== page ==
Wired Pursuits

Archive for December 2007

So I’m still on the TV/Web kick.  I find so many similarities between these two mediums. So here’s a test. Below are 7 quotes.  Can you identify which refer to TV and which to the web?  (Note I have eliminated words that would make this too easy.)

  1. “… has transformed the political life of the nation, has cha­nged the daily habits of our people, has molded the style of the generation, made overnight global phenomena out of local happenings, redirected the flow of information. In other words it has profoundly affected what we call the process of socialization…”
  2. “… isolates people from the environment, from each other, and from their own senses.”
  3. “… should be the last mass communication medium to be naively designed and put into the world without a surgeon-general’s warning.”
  4. “… enables you to be entertained in your home by people you wouldn’t have in your home.”
  5. “… is simultaneously blamed, often by the same people, for worsening the world and for being powerless to change it.”
  6. “… is an anesthetic for the pain of the modern world.”
  7. “…is the greatest single achievement in communication that anybody or any area of the world has ever known.”

So how did you do?   Amazingly all the quotes above were made in reference to television.

  1. George Gerbner, Dean of Annenberg School of Communications, University of Pennsylvania, 1968.
  2. Jerry Mander, Four Arguments for the Elimination of Television, 1978.
  3. Alan Kay
  4. David Frost
  5. Clive James
  6. Astrid Alauda
  7. Hubert Humphrey, 1961.
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Do current TV trends give us insight into the future of the web?  If you follow the evolution of TV, it’s quite striking how similar it is to what’s happening with the web.  Below is a quick journey through TV’s evolution. Read it once, then go back and read it again thinking about the web. 

Wow that’s cool.

­When TV first hit the airwaves there were few working channels.  You had limited choices but that was ok since the whole thing was so novel.  You waited until your favorite show came around, then turned on the set to watch. When it was over, you went back to other interests.  You didn’t have anything to compare it to so what you got was ok by you.  And advertisers had yet to realize the potential of this new medium.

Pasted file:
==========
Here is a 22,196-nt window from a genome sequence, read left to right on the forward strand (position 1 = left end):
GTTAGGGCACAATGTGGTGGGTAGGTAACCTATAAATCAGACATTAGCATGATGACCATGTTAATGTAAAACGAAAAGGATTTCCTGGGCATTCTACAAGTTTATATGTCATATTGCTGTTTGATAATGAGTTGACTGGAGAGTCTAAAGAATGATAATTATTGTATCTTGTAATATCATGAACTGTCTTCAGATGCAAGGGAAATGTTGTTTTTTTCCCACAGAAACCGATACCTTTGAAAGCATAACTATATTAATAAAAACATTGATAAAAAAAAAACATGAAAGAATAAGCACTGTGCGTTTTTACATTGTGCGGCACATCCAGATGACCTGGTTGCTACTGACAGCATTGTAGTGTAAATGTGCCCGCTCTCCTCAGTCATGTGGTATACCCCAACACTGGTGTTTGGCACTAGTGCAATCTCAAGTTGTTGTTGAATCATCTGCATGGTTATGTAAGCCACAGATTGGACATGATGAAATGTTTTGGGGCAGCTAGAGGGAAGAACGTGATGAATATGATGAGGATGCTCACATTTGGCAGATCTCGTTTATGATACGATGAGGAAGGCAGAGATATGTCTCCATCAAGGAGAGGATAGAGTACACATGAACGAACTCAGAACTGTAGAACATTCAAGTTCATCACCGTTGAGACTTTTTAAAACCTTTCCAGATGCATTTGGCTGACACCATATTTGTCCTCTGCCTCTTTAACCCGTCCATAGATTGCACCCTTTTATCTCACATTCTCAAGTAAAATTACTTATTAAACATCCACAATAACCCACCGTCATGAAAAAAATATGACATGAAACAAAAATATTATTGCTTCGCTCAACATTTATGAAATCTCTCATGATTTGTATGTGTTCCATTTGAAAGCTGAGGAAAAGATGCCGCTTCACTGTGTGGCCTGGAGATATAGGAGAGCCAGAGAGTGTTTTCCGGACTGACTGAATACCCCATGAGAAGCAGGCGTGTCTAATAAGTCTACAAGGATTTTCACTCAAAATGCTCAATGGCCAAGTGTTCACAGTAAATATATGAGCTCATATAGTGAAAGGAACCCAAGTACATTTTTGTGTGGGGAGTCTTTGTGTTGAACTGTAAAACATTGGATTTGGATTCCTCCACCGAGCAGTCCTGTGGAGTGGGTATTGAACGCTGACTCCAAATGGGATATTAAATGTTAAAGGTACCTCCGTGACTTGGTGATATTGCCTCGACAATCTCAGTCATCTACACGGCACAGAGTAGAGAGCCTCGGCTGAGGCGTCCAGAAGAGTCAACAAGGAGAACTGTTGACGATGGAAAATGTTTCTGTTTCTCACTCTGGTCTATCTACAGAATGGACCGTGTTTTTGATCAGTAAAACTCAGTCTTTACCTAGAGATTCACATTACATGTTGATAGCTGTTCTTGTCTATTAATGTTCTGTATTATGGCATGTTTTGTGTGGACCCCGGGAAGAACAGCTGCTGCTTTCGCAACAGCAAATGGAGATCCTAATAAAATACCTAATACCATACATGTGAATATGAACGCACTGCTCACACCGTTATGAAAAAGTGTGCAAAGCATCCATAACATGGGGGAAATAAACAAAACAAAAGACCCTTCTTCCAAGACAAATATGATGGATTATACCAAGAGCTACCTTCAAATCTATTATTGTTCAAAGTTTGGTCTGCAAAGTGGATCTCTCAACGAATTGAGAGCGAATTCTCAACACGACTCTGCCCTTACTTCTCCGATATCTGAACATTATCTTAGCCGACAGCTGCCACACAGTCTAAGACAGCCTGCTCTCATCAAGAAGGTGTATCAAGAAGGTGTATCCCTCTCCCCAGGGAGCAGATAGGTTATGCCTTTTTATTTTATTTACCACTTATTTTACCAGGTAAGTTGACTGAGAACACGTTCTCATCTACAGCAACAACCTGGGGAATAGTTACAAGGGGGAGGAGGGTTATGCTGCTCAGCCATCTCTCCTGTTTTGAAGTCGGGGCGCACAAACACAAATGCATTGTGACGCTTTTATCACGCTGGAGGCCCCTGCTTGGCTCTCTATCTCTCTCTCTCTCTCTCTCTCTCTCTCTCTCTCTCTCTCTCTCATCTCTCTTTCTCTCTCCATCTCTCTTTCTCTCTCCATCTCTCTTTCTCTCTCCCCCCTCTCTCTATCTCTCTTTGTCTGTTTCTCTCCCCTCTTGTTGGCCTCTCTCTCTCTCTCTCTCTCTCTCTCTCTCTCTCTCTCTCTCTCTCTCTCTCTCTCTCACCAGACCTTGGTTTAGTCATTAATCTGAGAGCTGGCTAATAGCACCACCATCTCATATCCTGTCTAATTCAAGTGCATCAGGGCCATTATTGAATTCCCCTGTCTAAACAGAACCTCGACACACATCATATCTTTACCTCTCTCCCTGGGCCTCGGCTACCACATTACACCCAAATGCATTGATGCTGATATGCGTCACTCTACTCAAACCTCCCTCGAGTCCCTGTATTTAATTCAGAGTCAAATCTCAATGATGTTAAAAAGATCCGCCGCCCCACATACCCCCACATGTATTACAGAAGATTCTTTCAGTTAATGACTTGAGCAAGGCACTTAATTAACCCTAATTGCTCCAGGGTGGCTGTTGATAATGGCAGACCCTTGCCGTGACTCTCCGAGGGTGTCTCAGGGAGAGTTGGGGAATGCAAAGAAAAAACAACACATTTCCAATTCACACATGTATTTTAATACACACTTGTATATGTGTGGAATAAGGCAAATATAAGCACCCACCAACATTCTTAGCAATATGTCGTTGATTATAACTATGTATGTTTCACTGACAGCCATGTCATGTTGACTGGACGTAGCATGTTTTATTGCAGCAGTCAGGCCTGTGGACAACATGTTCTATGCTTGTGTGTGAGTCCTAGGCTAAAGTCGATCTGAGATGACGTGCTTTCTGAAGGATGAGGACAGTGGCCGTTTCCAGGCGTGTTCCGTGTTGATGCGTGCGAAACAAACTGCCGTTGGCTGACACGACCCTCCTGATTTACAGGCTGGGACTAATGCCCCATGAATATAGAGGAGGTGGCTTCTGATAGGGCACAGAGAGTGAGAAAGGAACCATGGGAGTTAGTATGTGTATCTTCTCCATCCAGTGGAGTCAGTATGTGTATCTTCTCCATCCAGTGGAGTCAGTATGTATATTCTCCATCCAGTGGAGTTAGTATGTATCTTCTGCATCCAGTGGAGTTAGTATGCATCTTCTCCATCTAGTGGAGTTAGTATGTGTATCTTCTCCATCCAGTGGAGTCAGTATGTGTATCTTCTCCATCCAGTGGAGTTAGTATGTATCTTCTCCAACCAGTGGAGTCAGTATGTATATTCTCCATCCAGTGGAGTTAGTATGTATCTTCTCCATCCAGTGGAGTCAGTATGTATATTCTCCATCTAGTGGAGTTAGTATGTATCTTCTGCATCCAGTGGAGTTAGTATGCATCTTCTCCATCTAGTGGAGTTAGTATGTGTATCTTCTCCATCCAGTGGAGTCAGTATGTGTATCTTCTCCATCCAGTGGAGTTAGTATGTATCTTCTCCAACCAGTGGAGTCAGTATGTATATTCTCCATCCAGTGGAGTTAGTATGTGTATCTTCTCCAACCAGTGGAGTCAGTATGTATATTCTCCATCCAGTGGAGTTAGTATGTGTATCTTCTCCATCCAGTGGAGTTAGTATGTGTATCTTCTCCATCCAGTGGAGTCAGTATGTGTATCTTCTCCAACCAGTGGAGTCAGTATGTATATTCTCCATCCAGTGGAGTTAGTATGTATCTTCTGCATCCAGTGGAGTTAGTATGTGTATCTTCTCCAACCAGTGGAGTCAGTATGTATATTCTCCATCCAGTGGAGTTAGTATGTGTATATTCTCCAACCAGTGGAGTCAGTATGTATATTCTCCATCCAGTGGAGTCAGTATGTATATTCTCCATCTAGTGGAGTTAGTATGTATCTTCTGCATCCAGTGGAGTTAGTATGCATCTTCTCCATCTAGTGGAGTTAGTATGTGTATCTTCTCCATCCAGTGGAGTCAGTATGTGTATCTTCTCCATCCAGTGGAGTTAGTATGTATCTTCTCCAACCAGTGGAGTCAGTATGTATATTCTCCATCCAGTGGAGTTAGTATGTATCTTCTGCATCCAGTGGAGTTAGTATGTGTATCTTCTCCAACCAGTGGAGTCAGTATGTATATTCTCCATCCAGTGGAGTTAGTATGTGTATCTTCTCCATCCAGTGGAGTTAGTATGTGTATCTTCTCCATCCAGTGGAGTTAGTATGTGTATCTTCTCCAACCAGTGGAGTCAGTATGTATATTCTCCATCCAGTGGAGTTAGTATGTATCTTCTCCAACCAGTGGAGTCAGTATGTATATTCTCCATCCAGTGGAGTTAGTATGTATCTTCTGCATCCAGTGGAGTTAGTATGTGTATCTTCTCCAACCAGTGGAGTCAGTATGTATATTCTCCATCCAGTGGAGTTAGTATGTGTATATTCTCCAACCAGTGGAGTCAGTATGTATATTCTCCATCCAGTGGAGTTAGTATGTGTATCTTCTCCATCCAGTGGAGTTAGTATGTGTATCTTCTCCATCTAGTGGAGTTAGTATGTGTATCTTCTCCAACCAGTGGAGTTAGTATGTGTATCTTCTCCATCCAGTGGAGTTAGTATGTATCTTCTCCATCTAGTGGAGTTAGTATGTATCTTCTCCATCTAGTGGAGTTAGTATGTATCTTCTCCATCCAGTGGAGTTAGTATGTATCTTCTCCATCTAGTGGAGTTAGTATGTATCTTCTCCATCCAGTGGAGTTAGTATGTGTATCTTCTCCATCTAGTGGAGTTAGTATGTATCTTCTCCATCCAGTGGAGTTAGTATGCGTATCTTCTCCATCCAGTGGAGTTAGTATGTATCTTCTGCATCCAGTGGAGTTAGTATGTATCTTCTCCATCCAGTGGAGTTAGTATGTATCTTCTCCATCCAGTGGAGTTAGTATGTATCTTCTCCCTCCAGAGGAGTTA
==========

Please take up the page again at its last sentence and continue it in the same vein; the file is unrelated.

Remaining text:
More options please.

Soon the novelty of TV starts to wear off.  Viewers began demanding more choices in programming.  Production quality starts to get better and color and special effects are introduced – all in an effort to keep viewer’s attention.   Networks introduce different formats – talk shows that feature celebrities, full-length news features, and game shows – all catering to the different needs and desires of viewers.

Some shows get their audiences directly involved.  Their programs tap into the collective intelligence (or in some cases ignorance) of their viewers.  The audience is actually contributing content to the broadcast.  It more interactive, engaging, and feels more genuine.

Give me what I want when I want it.

Programming explodes as more and more people have access to cable.  There are hundreds (I personally have over 800) of channels.  Some channels are dedicated to very specialized interests – The Military Channel, The Food Network, Home Shopping Network, SciFi, even the Global Catholic Network.  It’s less about general information and more about appealing to specific interests.

Give me control.

Today, TV is entering an era where it’s not just about having choices.  Now, viewers want to control the outcomes of the programs they watch.  New shows like American Idol, Beauty and the Geek, and So You Think You Can Dance, let viewers vote to determine who wins.  It’s the hottest trend.  Why?  Because viewers no longer want to be passive observers, they want control.  They want it their way.

Sound familiar?


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